Canon EOS Rebel T1i DSLR Camera Review
In the last year, a handful of camera manufacturers have added HD video recording capabilities to their DSLRs. Nikon initially beat Canon in this race by introducing the $999, 12.3 megapixel D90. Canon wasn’t too far behind, though, with its $2,699, 21.1 megapixel EOS 5D Mark II that is capable of capturing 1080p (better than the D90’s 720p capabilities). At close to $3,000 however, the EOS 5D Mark II wasn’t a lot of competition for the D90 in the consumer space.
Time and technology always march on and now you’ll find that Canon’s latest offering, the EOS Rebel T1i, is in a much better position to compete against the D90 and against the brand new 12.3 megapixel Nikon D5000. The 15.1 megapixel Rebel T1i not only beats the D90 and D5000 in terms of HD video capabilities (like the EOS 5D Mark II, the Rebel T1i can record 1080p movies), but it also comes with an MSRP of $899.99 with its EF-S18-55mm f/3.5-5.6 IS zoom lens.
The Rebel T1i is the successor to the hugely popular EOS Rebel XSi. You’ll find many external similarities between the two models. They have similar weights and dimensions, but the newer Rebel T1i inherits a number of features from the higher-end EOS 50D and EOS 5D Mark II models such as the DIGIC 4 Imaging Processor and the ability to process full HD video.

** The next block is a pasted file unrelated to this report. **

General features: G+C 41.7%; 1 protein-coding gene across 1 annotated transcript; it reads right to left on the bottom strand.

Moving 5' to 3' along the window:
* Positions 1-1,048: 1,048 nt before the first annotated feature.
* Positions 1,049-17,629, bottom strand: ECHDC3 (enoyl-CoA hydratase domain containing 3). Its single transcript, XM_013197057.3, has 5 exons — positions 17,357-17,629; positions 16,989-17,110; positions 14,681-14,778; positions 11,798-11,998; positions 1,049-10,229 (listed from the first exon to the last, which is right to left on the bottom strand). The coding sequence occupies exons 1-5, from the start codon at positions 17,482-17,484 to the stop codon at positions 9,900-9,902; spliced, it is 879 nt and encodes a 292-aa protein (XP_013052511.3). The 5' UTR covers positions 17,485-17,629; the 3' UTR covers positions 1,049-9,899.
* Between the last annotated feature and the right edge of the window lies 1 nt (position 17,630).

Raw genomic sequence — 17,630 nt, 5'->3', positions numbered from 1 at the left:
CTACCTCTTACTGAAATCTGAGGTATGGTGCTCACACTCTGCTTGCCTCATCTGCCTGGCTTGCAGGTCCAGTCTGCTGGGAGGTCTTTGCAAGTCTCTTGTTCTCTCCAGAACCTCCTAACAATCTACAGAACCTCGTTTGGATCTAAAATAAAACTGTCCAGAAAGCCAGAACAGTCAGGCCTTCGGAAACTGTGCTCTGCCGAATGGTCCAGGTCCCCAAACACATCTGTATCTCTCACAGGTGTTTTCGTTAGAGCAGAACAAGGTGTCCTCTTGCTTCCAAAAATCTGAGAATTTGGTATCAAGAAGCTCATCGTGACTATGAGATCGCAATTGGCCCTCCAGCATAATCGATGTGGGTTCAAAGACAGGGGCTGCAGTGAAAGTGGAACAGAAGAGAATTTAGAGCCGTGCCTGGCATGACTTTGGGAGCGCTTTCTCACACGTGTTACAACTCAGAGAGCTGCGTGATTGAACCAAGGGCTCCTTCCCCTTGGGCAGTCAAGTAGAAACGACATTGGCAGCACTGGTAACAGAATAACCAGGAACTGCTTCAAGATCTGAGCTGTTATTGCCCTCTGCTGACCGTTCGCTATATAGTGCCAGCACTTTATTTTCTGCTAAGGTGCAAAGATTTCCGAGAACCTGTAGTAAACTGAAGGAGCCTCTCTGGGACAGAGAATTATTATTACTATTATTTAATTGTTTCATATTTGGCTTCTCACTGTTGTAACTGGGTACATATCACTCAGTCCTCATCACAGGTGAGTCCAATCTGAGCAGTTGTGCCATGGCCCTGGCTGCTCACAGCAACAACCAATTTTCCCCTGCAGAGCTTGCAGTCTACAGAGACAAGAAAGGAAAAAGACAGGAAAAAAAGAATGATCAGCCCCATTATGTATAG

There are still some key differences between the Rebel T1i and its higher-end counterparts, however. For starters, the Rebel T1i has half the data transfer rate, which causes the Rebel T1i to have a slower continuous shooting rate than the EOS 50D and EOS 5D Mark II. This transfer rate also means that the Rebel T1i’s 1080p video mode is only able to capture video at 20fps (there’s also a 720p / 30fps mode.) Since we would expect Canon’s consumer-grade, entry-level Rebel line to offer fewer features than the semi-pro and professional models, these differences don’t necessarily signal a disappointment, at least for the mainstream target end user this camera appeals to.
Is the new T1i the killer DSLR it appears to be? We put it through its paces to find out.